On behalf of Smiley & Smiley, LLP posted in Medical Malpractice on Tuesday, December 8, 2015.
In all jurisdictions, including New York, there are some medical negligence claims that are more complex than others. In those cases, proof of medical negligence and causation will be more elaborate and detailed than in some simpler kinds of medical malpractice claims. When the more demanding evidentiary burdens are substantially met, however, the plaintiff will be in a reasonably strong position to either obtain a pre-trial negotiated settlement or to win a jury verdict.
In one case in another state, a physician filed a lawsuit against a university medical center, claiming negligent post-operative care after colorectal surgery. The plaintiff complains that as a result of the inadequate post-operative care, he suffered a disabling heart attack. The details of how the care was inadequate were not included in the press reports. However, this is not an 'easy' case to prove, as where the wrong body part is amputated or where a surgical tool is left inside the body.
The testifying experts will explain the minimal required standards for such post-operative care. There will likely be a complicated exploration of how the alleged improper or inadequate post-operative care for this patient could lead to a traumatic and disabling heart attack. They will have to show the facts and medical information that combine to indicate that the defendants essentially caused the heart attack by substandard care.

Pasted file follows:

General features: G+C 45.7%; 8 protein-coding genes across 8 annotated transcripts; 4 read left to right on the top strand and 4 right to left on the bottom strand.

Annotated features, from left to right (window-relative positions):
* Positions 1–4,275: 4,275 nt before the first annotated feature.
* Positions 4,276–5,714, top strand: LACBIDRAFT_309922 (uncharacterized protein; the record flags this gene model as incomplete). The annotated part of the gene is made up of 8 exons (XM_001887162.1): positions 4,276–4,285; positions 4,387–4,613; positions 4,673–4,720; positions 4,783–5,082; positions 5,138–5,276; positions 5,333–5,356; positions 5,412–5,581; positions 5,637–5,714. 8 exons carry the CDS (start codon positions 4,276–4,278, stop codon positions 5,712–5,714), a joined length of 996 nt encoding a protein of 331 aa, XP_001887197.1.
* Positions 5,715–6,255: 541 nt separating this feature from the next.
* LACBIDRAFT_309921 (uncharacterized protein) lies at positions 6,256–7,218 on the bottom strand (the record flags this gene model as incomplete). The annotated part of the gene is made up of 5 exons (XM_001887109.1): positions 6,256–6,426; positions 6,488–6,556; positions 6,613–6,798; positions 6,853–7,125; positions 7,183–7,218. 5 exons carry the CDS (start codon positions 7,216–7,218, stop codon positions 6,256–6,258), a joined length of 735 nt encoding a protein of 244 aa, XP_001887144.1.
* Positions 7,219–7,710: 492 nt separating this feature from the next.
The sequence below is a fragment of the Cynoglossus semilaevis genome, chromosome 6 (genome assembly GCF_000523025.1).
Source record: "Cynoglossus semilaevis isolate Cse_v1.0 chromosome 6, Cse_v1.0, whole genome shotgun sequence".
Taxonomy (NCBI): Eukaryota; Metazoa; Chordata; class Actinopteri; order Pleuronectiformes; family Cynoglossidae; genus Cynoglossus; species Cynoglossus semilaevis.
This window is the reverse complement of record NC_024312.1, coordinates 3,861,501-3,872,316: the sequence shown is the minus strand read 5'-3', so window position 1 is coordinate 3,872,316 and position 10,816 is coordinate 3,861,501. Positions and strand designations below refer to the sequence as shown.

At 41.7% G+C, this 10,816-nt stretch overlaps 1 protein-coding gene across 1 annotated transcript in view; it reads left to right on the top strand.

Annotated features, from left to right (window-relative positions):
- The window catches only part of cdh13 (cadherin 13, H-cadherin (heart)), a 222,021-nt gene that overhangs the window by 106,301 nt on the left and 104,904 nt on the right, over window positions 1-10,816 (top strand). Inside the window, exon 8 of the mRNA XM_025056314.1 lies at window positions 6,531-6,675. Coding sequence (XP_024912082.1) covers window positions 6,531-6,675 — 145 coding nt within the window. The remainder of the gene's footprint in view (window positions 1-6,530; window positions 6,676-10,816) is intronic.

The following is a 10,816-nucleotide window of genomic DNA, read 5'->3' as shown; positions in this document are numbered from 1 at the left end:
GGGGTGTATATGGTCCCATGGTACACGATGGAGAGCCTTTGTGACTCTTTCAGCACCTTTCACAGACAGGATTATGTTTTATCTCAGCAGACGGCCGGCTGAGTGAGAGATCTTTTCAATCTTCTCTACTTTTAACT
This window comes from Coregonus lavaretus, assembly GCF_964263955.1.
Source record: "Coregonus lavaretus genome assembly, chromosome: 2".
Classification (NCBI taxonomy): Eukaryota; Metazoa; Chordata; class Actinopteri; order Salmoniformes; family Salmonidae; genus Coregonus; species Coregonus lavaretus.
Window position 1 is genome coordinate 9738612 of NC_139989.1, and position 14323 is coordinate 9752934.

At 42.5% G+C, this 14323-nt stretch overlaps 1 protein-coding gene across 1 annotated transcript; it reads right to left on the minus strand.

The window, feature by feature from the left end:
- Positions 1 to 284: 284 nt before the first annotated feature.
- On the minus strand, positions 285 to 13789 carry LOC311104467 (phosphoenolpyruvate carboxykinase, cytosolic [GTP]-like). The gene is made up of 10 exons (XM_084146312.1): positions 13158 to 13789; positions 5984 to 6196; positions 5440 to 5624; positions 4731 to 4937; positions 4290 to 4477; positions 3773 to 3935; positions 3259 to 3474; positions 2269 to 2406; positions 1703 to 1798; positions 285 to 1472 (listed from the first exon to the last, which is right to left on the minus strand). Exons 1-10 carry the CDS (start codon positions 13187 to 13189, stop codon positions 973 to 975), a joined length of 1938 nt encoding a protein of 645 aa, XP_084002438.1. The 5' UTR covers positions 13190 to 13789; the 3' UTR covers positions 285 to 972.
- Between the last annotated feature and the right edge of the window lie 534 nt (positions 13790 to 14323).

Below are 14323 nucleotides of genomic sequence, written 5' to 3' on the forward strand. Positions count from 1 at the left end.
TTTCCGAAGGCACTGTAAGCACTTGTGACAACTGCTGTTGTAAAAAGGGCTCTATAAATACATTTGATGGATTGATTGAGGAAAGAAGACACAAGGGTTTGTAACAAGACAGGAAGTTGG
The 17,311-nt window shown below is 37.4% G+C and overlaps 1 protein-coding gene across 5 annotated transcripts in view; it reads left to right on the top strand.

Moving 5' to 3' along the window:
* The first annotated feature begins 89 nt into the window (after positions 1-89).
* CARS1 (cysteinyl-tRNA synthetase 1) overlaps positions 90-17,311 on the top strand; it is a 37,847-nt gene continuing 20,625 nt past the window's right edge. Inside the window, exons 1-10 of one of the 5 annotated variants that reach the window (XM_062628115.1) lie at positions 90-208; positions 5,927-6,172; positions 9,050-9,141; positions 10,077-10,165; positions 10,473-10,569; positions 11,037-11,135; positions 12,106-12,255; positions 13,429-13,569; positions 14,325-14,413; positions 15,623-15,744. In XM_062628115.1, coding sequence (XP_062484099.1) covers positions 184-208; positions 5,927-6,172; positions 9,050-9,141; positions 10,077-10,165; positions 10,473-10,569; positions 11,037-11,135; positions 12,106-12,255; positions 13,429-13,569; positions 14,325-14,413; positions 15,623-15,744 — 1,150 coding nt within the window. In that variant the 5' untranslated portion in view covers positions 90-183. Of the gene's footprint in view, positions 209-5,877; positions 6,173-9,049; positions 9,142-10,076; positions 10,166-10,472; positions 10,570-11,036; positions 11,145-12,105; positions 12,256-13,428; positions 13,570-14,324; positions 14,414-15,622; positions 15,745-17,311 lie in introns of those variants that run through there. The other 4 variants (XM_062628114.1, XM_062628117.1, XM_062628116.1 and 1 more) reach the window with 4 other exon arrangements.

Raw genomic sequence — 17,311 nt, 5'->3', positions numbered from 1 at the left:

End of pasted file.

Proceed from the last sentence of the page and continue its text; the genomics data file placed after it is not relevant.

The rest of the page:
The complex web of testimony and the number of experts possibly needed in this kind of case could take several days in front of a jury. The jury must be educated concerning a specialized medical issue with possible exceptions and conflicting interpretations. That may mean probing and time-consuming cross-examinations of the plaintiff's experts.
Because the plaintiff was apparently himself a practicing physician, his damages claim in this medical malpractice case will likely be substantial for lost wages and lost earning capacity. In New York and elsewhere, the amount of lost earning capacity will, in itself, require expert testimony from an experienced forensic economist or actuary. Sometimes, an occupational specialist must testify to the nature of the disability and its impact on the plaintiff's functional capacity.
Source: cookcountyrecord.com, "Doctor accuses Loyola University Medical Center, Trinity Health of malpractice", Robert Hadley, Dec. 3, 2015
Related Posts: Understanding common birth injuries: part II, Understanding common birth injuries: part I, Medication mistakes: a common diagnostic error, Defensive medicine: an expensive and unnecessary approach